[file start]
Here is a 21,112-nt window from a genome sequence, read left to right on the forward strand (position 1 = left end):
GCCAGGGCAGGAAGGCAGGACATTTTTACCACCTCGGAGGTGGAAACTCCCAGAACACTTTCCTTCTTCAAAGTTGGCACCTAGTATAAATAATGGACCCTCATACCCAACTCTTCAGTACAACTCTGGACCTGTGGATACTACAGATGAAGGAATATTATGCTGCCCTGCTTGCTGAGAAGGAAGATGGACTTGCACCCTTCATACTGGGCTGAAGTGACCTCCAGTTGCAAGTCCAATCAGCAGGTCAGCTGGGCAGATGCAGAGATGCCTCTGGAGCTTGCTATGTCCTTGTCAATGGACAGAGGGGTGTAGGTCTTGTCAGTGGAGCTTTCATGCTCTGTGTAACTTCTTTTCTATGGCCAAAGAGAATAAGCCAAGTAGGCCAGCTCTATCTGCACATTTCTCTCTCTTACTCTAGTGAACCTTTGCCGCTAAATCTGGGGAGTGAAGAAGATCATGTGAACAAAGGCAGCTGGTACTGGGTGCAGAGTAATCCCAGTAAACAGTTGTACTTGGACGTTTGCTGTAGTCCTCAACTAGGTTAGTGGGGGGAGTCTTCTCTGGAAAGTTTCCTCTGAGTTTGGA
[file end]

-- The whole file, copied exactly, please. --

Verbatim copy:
Here is a 21,112-nt window from a genome sequence, read left to right on the forward strand (position 1 = left end):
GCCAGGGCAGGAAGGCAGGACATTTTTACCACCTCGGAGGTGGAAACTCCCAGAACACTTTCCTTCTTCAAAGTTGGCACCTAGTATAAATAATGGACCCTCATACCCAACTCTTCAGTACAACTCTGGACCTGTGGATACTACAGATGAAGGAATATTATGCTGCCCTGCTTGCTGAGAAGGAAGATGGACTTGCACCCTTCATACTGGGCTGAAGTGACCTCCAGTTGCAAGTCCAATCAGCAGGTCAGCTGGGCAGATGCAGAGATGCCTCTGGAGCTTGCTATGTCCTTGTCAATGGACAGAGGGGTGTAGGTCTTGTCAGTGGAGCTTTCATGCTCTGTGTAACTTCTTTTCTATGGCCAAAGAGAATAAGCCAAGTAGGCCAGCTCTATCTGCACATTTCTCTCTCTTACTCTAGTGAACCTTTGCCGCTAAATCTGGGGAGTGAAGAAGATCATGTGAACAAAGGCAGCTGGTACTGGGTGCAGAGTAATCCCAGTAAACAGTTGTACTTGGACGTTTGCTGTAGTCCTCAACTAGGTTAGTGGGGGGAGTCTTCTCTGGAAAGTTTCCTCTGAGTTTGGA